Succession planning

After spending time creating policies and procedures, developing volunteer recruiting and retaining strategies and convincing the board about the benefits of celebrating and recognising volunteers, you don’t want your program to fall apart when you leave or lose funding for further development.

Steps need to be taken to ensure your program is sustainable and can continue when you, or others in your organisation, move onto other places and projects.

Document policies and procedures

It is imperative to document your volunteer program's policies and procedures (or organisational policies and procedures if you are also responsible for managing the organisation). Even little things like when to send regular email updates to volunteers and the procedure for celebrating birthdays are important pieces of information to pass onto those who will be taking the reins when you move on.

Treat your volunteer program documentation as your primary succession planning tool. Keep all the program information in one, up-to-date folder to ensure the consistent transition of the program and its work to new managers or custodians.

Standard operating procedures will guide your colleagues and volunteers to ensure the good work you have done continues when you leave.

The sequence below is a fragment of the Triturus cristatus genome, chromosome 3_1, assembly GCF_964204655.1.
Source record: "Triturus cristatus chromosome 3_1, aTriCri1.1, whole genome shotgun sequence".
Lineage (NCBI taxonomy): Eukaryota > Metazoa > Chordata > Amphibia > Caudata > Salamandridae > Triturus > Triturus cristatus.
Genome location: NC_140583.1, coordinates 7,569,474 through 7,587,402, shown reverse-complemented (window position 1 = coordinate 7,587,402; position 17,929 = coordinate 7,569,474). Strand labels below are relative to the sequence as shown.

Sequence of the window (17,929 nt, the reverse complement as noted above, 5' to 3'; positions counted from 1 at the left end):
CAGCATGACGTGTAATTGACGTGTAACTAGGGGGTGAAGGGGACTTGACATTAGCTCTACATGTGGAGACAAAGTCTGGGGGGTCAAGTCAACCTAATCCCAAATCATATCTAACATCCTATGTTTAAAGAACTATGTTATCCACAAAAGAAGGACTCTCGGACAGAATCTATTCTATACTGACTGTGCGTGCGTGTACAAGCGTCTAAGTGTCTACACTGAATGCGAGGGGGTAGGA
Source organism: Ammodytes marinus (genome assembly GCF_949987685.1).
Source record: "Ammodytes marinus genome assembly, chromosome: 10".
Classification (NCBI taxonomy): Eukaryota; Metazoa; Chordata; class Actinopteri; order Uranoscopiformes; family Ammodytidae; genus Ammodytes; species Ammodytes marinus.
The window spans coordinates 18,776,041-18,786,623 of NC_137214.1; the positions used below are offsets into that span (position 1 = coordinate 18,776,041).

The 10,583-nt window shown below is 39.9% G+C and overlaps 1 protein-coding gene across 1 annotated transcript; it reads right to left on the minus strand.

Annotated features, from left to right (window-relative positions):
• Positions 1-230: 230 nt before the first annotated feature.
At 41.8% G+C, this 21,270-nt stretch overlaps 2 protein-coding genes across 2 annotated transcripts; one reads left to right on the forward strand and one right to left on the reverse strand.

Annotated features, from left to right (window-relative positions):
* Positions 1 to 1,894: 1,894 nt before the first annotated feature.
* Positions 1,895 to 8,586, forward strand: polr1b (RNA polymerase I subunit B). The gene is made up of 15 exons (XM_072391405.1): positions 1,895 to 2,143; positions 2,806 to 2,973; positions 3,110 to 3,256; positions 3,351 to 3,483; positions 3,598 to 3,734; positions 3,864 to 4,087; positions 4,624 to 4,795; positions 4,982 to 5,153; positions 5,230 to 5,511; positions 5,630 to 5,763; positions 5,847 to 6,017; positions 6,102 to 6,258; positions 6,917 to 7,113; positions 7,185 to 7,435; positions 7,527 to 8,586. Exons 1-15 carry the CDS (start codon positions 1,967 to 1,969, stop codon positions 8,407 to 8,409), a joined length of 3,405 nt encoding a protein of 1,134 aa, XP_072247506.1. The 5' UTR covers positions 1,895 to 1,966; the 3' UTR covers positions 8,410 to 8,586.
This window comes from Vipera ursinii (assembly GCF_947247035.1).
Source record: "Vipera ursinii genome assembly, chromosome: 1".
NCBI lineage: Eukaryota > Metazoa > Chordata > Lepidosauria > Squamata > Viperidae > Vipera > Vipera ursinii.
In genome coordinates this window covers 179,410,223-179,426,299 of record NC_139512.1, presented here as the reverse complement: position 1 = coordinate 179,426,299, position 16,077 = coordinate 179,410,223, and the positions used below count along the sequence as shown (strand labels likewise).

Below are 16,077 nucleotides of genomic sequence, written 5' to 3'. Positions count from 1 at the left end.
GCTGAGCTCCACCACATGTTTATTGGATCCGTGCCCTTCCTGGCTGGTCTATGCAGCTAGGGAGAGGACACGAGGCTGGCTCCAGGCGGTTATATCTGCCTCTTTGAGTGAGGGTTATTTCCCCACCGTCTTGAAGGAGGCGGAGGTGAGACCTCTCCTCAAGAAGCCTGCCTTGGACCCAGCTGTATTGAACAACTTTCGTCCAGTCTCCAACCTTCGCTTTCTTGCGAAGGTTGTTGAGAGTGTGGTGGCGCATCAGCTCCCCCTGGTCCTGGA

Delegate responsibilities

Encourage other staff or volunteers to become involved in the volunteer program from a management perspective and delegate tasks and responsibilities.

Important tasks that need to be updated and monitored include coordinating police checks and working with children checks (if relevant) for new volunteers, keeping volunteer records up to date, acknowledging and celebrating birthdays, managing induction of new volunteers and coordinating feedback and reporting processes.

In some cases, it may be appropriate to ask a volunteer to put their hand up for the volunteer coordinator position as long as they have the needed support and training from the host organisation.

Consistent improvement

It is important to continuously improve the volunteer program. This can be achieved through volunteer program audits and evaluations. The evaluation data and feedback you receive then leads to changes, additions and improvements to your existing programs.

Tools and resources